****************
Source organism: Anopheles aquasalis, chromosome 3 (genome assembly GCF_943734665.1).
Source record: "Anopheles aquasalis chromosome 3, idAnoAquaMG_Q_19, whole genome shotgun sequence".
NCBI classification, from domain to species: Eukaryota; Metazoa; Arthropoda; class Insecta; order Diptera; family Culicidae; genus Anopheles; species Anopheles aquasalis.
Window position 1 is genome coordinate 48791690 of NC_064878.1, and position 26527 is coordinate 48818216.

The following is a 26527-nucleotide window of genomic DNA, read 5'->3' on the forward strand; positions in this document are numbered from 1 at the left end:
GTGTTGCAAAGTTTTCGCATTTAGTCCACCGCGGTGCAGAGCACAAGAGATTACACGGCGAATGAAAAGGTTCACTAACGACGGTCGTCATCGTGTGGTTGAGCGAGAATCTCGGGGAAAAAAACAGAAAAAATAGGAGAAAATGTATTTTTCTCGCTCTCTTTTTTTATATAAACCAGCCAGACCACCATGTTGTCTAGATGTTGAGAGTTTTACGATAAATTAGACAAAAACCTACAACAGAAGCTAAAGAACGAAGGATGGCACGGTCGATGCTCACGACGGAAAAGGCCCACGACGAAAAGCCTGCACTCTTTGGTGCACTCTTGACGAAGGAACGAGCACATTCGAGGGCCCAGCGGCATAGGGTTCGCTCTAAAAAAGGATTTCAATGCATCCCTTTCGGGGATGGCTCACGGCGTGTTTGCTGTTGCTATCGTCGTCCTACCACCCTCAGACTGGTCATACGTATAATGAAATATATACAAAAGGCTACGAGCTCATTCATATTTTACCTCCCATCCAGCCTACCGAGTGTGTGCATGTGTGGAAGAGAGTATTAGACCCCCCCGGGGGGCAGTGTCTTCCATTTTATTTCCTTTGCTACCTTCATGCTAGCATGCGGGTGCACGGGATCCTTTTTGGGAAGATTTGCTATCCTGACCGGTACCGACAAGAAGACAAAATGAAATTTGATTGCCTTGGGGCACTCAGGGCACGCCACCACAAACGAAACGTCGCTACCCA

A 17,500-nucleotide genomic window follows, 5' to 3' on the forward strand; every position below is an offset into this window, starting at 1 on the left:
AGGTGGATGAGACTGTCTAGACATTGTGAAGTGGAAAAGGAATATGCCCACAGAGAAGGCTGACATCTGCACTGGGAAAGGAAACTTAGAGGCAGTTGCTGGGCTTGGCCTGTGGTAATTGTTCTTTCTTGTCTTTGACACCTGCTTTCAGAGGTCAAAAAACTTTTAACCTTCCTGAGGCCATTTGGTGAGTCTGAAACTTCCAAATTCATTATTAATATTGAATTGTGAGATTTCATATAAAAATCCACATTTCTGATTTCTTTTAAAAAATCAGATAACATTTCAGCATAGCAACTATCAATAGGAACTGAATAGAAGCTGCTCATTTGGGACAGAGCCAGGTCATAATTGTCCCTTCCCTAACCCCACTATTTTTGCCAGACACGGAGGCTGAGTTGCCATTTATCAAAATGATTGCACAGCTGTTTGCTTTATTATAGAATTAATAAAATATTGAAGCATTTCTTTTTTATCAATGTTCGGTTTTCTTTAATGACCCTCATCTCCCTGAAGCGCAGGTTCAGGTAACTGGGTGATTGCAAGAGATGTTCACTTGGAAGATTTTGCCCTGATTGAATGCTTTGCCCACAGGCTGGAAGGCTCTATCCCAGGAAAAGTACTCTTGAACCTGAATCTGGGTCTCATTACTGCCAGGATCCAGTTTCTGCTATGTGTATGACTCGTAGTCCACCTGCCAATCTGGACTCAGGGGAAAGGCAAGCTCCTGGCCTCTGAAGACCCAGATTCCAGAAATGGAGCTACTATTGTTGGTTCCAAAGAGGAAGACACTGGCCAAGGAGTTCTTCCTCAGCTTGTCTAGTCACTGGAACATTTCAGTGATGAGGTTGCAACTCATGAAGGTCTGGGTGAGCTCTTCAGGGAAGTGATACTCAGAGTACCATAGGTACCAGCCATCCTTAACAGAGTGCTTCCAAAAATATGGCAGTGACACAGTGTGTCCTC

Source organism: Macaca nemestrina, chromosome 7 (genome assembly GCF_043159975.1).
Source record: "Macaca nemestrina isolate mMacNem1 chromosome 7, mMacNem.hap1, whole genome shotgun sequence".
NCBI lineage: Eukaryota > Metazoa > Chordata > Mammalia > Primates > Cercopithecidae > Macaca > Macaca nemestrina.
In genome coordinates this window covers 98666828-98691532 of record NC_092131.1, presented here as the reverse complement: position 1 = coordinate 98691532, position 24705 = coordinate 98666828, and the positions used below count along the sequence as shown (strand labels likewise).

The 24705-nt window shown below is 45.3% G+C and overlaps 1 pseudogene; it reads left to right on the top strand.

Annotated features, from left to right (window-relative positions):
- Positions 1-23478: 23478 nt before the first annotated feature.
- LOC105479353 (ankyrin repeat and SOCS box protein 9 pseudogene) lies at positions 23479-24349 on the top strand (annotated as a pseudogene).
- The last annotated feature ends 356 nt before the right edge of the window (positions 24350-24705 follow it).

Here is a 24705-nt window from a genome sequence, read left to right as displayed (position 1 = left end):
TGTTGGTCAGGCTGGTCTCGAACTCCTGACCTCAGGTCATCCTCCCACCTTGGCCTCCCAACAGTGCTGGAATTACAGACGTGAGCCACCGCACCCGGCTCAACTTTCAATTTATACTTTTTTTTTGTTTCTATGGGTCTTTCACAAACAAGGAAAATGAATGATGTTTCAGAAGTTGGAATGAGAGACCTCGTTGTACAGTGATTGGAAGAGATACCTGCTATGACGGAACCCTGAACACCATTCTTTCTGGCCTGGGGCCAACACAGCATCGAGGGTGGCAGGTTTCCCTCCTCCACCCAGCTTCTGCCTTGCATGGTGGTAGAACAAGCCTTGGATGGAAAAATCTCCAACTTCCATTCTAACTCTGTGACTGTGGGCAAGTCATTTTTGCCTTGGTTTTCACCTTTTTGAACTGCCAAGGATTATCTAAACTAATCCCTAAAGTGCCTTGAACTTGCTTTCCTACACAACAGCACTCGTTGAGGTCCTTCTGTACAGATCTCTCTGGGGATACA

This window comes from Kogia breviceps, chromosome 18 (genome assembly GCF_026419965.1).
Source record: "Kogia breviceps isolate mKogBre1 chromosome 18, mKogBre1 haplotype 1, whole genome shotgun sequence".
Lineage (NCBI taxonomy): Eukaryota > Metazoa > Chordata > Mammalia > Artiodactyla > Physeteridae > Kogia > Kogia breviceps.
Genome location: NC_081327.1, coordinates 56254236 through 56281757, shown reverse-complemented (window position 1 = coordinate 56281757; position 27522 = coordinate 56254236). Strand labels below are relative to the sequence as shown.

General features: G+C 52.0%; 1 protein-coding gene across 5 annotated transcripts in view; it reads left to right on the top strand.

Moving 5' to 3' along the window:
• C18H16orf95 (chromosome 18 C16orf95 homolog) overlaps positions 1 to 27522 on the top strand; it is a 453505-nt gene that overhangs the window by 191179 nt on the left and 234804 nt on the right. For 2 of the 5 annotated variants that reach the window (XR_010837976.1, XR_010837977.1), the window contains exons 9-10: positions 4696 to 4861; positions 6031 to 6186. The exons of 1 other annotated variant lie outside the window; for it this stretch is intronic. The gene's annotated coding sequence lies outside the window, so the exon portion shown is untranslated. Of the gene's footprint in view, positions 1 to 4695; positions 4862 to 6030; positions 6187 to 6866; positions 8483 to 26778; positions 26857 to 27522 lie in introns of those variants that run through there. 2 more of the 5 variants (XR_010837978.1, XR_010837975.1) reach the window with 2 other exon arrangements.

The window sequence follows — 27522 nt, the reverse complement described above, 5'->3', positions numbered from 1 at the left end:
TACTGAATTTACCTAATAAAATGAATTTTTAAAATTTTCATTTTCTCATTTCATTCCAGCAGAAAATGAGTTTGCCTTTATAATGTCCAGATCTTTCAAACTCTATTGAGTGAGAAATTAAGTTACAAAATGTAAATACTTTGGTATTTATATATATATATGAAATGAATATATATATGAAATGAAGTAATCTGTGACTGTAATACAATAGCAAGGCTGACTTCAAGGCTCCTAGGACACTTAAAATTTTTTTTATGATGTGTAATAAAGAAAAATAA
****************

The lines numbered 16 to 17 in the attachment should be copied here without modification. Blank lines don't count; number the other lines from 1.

- LOC105479353 (ankyrin repeat and SOCS box protein 9 pseudogene) lies at positions 23479-24349 on the top strand (annotated as a pseudogene).
- The last annotated feature ends 356 nt before the right edge of the window (positions 24350-24705 follow it).